When I started reading it I saw the book referenced as an example of an 'unreliable narrator'. This is the sort of stuff they're talking about and I think it's unfair. If the narrator is describing something you should be restricted to what he can understand. Of course on a greater level you can question the narrator's honesty and such but then you have to question the themes and overall philosophy..

I can see how some people would be turned off by the style but to me it's perfect.. Give the book an even more mysterious, antique, and dream-like vibe. Layers within layers within layers. There's all sorts of coincidental meetings throughout, starting with saving Vodalus. Normally I hate that kind of thing but the book is so insane I end up accepting it.

I could go on and on, you know how it is when you just finished a series of some of the best books ever. It reminds me of some of the old weird fiction writers, specifically Clark Ashton Smith. If you've never read him before check him out. There's a website that has most of his stories printed up. Most of them are old enough and I don't think he had heirs so it's public domain or close to it. He uses very long, obscure words you need a dictionary. Or the glossary the website has.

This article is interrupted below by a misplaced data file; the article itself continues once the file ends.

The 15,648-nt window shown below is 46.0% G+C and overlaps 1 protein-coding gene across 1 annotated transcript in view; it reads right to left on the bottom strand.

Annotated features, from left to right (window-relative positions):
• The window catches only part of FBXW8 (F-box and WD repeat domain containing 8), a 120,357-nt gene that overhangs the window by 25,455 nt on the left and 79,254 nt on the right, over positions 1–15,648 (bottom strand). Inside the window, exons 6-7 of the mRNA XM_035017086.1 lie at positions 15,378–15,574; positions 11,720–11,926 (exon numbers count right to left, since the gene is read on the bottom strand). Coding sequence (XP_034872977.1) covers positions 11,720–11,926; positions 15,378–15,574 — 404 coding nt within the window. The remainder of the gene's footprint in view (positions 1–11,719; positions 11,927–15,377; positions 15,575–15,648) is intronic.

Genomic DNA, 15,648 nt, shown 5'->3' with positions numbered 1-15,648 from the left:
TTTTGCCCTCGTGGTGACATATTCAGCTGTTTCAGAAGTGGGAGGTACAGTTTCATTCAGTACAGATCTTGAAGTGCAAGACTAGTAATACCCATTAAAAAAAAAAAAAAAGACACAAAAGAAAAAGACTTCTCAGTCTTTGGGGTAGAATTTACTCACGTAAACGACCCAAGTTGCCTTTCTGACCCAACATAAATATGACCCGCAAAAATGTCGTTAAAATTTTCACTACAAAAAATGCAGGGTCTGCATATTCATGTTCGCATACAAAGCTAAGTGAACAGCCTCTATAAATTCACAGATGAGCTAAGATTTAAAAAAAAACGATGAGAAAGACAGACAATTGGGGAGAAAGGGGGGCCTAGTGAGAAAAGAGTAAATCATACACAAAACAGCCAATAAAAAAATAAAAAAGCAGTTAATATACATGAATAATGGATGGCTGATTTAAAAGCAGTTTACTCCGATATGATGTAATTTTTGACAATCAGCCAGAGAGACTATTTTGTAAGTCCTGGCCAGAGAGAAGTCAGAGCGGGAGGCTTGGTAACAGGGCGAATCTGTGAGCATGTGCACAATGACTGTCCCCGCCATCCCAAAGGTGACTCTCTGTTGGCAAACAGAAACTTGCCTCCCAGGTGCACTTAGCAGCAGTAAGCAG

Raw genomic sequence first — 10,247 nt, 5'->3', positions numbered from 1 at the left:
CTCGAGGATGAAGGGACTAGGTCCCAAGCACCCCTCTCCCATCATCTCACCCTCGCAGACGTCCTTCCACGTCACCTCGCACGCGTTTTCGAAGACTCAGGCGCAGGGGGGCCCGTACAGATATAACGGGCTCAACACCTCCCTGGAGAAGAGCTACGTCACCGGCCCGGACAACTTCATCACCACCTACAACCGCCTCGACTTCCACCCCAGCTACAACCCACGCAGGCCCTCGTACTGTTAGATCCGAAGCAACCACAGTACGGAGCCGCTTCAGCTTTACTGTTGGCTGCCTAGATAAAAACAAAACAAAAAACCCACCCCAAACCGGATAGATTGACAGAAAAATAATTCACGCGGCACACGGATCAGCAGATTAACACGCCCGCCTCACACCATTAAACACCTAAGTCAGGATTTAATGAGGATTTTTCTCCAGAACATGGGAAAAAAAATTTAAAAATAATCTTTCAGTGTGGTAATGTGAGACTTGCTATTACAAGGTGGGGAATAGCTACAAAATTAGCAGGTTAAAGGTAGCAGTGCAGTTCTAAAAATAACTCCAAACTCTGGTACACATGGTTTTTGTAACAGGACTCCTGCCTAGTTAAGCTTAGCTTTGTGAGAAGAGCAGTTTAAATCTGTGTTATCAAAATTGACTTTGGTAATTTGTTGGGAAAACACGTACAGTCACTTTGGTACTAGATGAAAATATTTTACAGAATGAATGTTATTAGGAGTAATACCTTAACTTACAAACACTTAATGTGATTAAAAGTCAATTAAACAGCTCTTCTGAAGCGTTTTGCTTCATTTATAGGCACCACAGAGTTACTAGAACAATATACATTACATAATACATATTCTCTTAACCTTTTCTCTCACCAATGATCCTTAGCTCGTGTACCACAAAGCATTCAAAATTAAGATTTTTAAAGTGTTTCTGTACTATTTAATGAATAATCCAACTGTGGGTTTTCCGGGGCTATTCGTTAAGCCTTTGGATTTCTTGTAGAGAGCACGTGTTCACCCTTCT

Oh if you have questions about terms or ideas, ask. Some of it is a google away but some is more complicated and you don't want spoilers..

Finally getting off my butt and reading Dune. I know there are multiple books, but I've heard anything after Herbet's death isn't worth reading.

Any insight from anyone?
Great series. Anything written by old man Herbert is good, anything by the son is questionable. I don't want to call the people that like nu-Dune idiots, I don't want to insult anyone and different strokes for different folks. I can't imagine anyone who enjoyed all the original books liking the new ones. Discrepancies, dumbing down, one dimensional caricatures of the original characters, sloppy, juvenile writing, etc. etc. If you like simple young adult fan fiction to while away a rainy day you could like the new books. Or if you absolutely must have the blank spots the author expects you to use your imagination to fill, filled poorly, you may enjoy them. (They suck.)